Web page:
English: The girl sells the big box.
Latin: Puella vendit magnam cistam.
Explanation: NOMINATIVE VERB ADJECTIVE ACCUSATIVE NOUN ACCUSATIVE

Because Latin uses cases to mark the subject and the object of a sentence, word order does not matter. Consider:

puer puellam videt The boy sees the girl
puerum puella videt The girl sees the boy
puellam puer videt The boy sees the girl
puella puerum videt The girl sees the boy

Examples of Adjectives Agreeing with the Nominative and Accusative Case

Explanation- The good boy loves the wild dog.
Latin: puer bonus amat canem (acc) ferocem (acc).
English: [The] boy good [he] loves [the] dog wild.

Bonus, a first and second declension adjective, is masculine, nominative, and singular to agree with puer, the word it is describing.

Ferocem, a third declension adjective, is masculine, accusative, and singular to agree with canem. Canem is accusative because it is the object of amat.

Here is an example of plural adjectives:

Explanation- The good boys love the wild dogs.
Latin: Pueri (plur) boni (plur) amant (plur) canes (plur, acc) feroces (plur, acc).
English: [The] boys good [they] love [the] dogs wild.

The words bonus and ferocem become boni and feroces to agree with the plurals pueri and canes.

However, if a girl (puella) happened to love that boy:

Explanation- The good girl loves the good boy.
Latin: Puella bona amat puerum (acc) bonum (acc).
English: [The] girl good [she] loves [the] boy good.

Bonus must become bona in order to modify puella, which is feminine.

Finally, if the girl isn't good, but rather wild:

Explanation- The wild girl loves the good boy.
Latin: Puella ferox amat puerum (acc) bonum (acc).
English: [The] girl wild [she] loves [the] boy good.

Even though puella is first declension, ferox remains third declension. In the same way, a good lion would be bonus leo.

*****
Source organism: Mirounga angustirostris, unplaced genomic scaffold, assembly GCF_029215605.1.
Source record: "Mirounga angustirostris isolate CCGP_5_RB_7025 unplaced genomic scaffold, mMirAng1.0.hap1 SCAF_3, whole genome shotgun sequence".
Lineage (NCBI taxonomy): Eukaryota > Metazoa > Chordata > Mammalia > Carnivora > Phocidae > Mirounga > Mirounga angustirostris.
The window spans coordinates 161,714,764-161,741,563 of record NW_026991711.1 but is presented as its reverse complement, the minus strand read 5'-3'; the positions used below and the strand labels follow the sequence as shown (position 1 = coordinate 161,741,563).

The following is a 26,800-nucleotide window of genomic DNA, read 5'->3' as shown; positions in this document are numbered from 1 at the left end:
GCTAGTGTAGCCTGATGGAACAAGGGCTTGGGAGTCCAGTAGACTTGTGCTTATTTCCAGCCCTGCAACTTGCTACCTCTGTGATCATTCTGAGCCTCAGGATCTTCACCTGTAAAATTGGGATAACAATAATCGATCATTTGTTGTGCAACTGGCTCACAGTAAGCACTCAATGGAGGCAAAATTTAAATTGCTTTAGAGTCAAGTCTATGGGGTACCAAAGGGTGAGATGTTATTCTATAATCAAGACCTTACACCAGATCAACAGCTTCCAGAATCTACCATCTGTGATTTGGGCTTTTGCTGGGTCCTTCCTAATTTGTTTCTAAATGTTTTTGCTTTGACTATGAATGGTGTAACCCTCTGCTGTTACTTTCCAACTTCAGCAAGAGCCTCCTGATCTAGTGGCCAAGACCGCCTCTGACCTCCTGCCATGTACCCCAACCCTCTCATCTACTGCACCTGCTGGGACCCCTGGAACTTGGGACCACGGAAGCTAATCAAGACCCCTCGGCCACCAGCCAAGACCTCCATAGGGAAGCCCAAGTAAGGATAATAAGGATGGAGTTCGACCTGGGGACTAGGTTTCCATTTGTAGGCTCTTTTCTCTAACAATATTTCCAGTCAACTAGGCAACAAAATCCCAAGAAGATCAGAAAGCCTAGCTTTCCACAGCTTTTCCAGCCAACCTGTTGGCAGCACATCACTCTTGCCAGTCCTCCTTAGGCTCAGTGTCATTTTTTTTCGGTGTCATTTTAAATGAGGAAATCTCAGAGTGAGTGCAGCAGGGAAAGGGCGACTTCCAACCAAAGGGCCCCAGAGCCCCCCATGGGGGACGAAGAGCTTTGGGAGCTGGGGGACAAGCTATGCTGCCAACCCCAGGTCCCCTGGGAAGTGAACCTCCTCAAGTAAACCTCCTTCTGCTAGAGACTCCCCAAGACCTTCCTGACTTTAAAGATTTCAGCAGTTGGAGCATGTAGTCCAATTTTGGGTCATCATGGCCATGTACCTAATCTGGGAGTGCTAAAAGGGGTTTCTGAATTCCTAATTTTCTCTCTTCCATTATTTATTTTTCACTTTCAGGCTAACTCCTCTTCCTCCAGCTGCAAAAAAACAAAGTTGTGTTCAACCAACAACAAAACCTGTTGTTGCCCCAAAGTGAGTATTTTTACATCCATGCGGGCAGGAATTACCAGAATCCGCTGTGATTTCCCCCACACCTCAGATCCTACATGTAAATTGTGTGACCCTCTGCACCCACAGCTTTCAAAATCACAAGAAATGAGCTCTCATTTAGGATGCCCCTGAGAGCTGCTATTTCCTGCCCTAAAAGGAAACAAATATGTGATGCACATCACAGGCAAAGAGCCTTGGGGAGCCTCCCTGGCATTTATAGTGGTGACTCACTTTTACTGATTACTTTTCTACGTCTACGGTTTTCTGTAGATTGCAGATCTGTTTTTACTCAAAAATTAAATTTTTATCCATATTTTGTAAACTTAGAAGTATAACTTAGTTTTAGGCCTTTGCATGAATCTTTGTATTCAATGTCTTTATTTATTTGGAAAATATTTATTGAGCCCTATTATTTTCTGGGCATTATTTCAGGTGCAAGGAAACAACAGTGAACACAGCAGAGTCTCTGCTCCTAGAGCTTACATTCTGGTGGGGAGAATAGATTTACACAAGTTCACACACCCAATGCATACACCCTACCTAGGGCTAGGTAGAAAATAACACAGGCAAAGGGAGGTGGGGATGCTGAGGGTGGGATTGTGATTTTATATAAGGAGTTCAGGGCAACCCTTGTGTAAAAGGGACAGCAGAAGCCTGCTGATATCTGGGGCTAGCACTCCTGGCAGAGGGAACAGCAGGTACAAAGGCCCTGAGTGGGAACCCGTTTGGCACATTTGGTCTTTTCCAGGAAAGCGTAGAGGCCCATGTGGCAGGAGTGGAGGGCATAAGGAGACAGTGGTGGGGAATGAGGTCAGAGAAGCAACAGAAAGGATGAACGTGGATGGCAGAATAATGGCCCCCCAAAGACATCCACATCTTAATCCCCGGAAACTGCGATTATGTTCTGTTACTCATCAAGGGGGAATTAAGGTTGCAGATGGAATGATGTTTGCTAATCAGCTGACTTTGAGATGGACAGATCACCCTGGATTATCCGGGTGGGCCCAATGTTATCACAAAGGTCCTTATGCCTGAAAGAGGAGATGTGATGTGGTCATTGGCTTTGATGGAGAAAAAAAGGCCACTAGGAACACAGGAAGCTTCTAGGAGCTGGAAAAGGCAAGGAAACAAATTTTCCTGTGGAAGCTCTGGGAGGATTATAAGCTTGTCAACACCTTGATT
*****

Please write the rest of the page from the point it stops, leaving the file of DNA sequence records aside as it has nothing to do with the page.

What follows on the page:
Exercise 3

Determine whether the adjective agrees with the substantive in all three categories: case, gender, number.


Questions: Does it Agree?
1. magn-us agr-ōs True/False
2. magn-a puella True/False
3. poet-a* bon-us True/False
4. magn-um serv-um True/False
5. poet-ae* magn-ae True/False
6. bell-a magn-a True/False
* Nota bene: Poeta (meaning poet) is a masculine noun, even though it ends in -a.
EXERCISE • Print Version • Answer

See table above. Determine whether the adjective (magnus, bonus..) agrees with the substantives (ager, puella, poeta) in both case (nominative, accusative...), gender (masculine, female and neuter) and number (singular and plural).

SOLUTION • Latin/Print Version • Answer
  1. False. Magnus doesn't agree with agrōs; in number and case.
    Magnus: Masculine, singular, nominative.
    Agrōs: Masculine, plural, accusative.
  2. True. Magna agrees with puella.
    Magna: Feminine, singular, nominative.
    Puella: Feminine, singular, nominative.
  3. True. Bonus agrees with poeta.
    Bonus: Masculine, singular, nominative.
    Poeta: Masculine, singular, nominative.
  4. True. Magnum agrees with servum.
    Magnum: Neuter, singular, nominative.